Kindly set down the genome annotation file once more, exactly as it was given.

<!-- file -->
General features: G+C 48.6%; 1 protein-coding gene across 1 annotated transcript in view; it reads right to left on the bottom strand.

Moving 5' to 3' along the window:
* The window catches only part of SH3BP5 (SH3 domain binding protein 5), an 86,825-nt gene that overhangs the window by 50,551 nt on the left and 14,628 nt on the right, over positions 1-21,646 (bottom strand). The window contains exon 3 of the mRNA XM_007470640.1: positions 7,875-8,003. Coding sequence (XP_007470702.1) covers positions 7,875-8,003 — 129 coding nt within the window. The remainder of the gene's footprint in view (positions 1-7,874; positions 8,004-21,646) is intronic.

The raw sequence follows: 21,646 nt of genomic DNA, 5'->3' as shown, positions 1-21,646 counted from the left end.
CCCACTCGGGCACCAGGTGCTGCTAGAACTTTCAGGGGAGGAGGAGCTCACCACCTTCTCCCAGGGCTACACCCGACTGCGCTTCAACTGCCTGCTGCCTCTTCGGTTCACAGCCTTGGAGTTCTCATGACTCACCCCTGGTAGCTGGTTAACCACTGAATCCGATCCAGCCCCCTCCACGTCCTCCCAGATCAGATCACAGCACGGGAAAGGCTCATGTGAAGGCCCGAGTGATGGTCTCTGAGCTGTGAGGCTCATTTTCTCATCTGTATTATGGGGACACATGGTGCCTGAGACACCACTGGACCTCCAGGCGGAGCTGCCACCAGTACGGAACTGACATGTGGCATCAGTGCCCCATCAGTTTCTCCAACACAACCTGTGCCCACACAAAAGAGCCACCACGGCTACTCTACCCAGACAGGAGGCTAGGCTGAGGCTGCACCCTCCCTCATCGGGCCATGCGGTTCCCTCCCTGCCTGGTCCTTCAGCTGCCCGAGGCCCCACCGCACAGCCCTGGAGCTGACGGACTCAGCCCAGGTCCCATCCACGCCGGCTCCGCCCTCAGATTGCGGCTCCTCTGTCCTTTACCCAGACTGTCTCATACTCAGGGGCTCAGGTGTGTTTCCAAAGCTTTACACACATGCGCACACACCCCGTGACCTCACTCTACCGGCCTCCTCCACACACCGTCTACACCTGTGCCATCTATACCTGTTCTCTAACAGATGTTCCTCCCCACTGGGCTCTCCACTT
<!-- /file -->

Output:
General features: G+C 48.6%; 1 protein-coding gene across 1 annotated transcript in view; it reads right to left on the bottom strand.

Moving 5' to 3' along the window:
* The window catches only part of SH3BP5 (SH3 domain binding protein 5), an 86,825-nt gene that overhangs the window by 50,551 nt on the left and 14,628 nt on the right, over positions 1-21,646 (bottom strand). The window contains exon 3 of the mRNA XM_007470640.1: positions 7,875-8,003. Coding sequence (XP_007470702.1) covers positions 7,875-8,003 — 129 coding nt within the window. The remainder of the gene's footprint in view (positions 1-7,874; positions 8,004-21,646) is intronic.

The raw sequence follows: 21,646 nt of genomic DNA, 5'->3' as shown, positions 1-21,646 counted from the left end.
CCCACTCGGGCACCAGGTGCTGCTAGAACTTTCAGGGGAGGAGGAGCTCACCACCTTCTCCCAGGGCTACACCCGACTGCGCTTCAACTGCCTGCTGCCTCTTCGGTTCACAGCCTTGGAGTTCTCATGACTCACCCCTGGTAGCTGGTTAACCACTGAATCCGATCCAGCCCCCTCCACGTCCTCCCAGATCAGATCACAGCACGGGAAAGGCTCATGTGAAGGCCCGAGTGATGGTCTCTGAGCTGTGAGGCTCATTTTCTCATCTGTATTATGGGGACACATGGTGCCTGAGACACCACTGGACCTCCAGGCGGAGCTGCCACCAGTACGGAACTGACATGTGGCATCAGTGCCCCATCAGTTTCTCCAACACAACCTGTGCCCACACAAAAGAGCCACCACGGCTACTCTACCCAGACAGGAGGCTAGGCTGAGGCTGCACCCTCCCTCATCGGGCCATGCGGTTCCCTCCCTGCCTGGTCCTTCAGCTGCCCGAGGCCCCACCGCACAGCCCTGGAGCTGACGGACTCAGCCCAGGTCCCATCCACGCCGGCTCCGCCCTCAGATTGCGGCTCCTCTGTCCTTTACCCAGACTGTCTCATACTCAGGGGCTCAGGTGTGTTTCCAAAGCTTTACACACATGCGCACACACCCCGTGACCTCACTCTACCGGCCTCCTCCACACACCGTCTACACCTGTGCCATCTATACCTGTTCTCTAACAGATGTTCCTCCCCACTGGGCTCTCCACTT